Robben Island 'a blemish' on rosy tourism in Cape PDF Print E-mail

January 2012

Robben Island has become an embarrassment to Western Cape.

MEC for tourism Alan Winde has lashed out at Robben Island Museum's management for a fall in the number of visitors to the iconic site over the December holidays.

"Despite the good weather, Robben Island received 3140 fewer visitors than in December 2010 - this is a decrease of 7.5%," he said yesterday.

"This World Heritage Site continues to be plagued by bad service, staff with a questionable work ethic and shoddy infrastructure.

"Instead of being an icon of our province and country, Robben Island has become a blemish on our tourism industry," Winde said.

But Robben Island Museum CEO Sibongiseni Mkhize dismissed Winde's statement and statistics as malicious.

He said the museum had made significant strides over the past year and the exact number of people who had visited the island during the holidays was still being calculated.

The Western Cape tourism industry is worth R25-billion a year and contributes 10% to the province's economy.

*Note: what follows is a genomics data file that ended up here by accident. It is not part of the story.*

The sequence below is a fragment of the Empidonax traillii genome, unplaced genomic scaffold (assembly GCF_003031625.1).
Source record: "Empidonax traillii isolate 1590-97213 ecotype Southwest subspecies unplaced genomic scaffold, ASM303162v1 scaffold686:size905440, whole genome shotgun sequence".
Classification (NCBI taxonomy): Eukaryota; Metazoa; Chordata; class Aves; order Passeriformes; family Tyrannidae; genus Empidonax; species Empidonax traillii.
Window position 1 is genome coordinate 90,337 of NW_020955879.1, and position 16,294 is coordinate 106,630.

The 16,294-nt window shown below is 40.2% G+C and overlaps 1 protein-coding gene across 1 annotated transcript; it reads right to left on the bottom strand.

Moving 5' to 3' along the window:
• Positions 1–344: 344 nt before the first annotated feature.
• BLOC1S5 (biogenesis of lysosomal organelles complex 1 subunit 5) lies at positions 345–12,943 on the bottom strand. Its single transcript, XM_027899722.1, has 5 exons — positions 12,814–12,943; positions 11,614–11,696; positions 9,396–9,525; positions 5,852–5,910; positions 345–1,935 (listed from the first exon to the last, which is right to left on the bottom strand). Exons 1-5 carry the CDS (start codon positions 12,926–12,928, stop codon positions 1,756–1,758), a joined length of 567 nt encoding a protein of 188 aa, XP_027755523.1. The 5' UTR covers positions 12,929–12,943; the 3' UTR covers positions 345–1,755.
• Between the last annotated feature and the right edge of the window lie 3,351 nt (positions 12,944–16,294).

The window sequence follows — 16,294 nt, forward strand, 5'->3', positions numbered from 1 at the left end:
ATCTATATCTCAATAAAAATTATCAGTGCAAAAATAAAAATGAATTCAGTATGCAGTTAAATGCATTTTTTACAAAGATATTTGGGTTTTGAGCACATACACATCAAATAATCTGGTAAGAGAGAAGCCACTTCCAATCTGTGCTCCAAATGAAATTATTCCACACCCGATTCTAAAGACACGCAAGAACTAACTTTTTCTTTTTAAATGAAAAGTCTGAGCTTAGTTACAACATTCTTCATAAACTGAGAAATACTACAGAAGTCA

Winde said the tourism industry was experiencing a "great summer season" and that, despite the continuing economic downturn affecting tourism across the world, Western Cape tourism had shown remarkable growth in 2011.

Cape Town International Airport received 86910 international arrivals last month, up 17.7% from 2010. Regional arrivals increased by 26.78%, with domestic arrivals going up by 4.52% from the previous year, said Winde.

Preliminary statistics show that a total of 4.21million passengers arrived at Cape Town International Airport last year, a 4.16% increase from 2010 when South Africa hosted the soccer World Cup.

The province's most popular tourist attractions, which experienced significant growth in visitor numbers, were the Table Mountain Cableway, Cape Point and Kirstenbosch Botanical Gardens.

Winde said a snapshot exit poll of foreign visitors at the airport on Wednesday, to measure foreign visitors' perception and experience of the destination, yielded encouraging results.

Survey respondents gave their Western Cape holiday experience an overall rating of 8.5 out of 10, he said.

Last year, the employees of the Robben Island Museum went on a four-week strike demanding higher wages.

They handed out pamphlets to tourists discouraging them from visiting the World Heritage Site.

The R26-million ferry used to transport tourists to and from the island has broken down several times.

The museum has received several unqualified audit reports.

Source: The Times, Friday January 13, 2012




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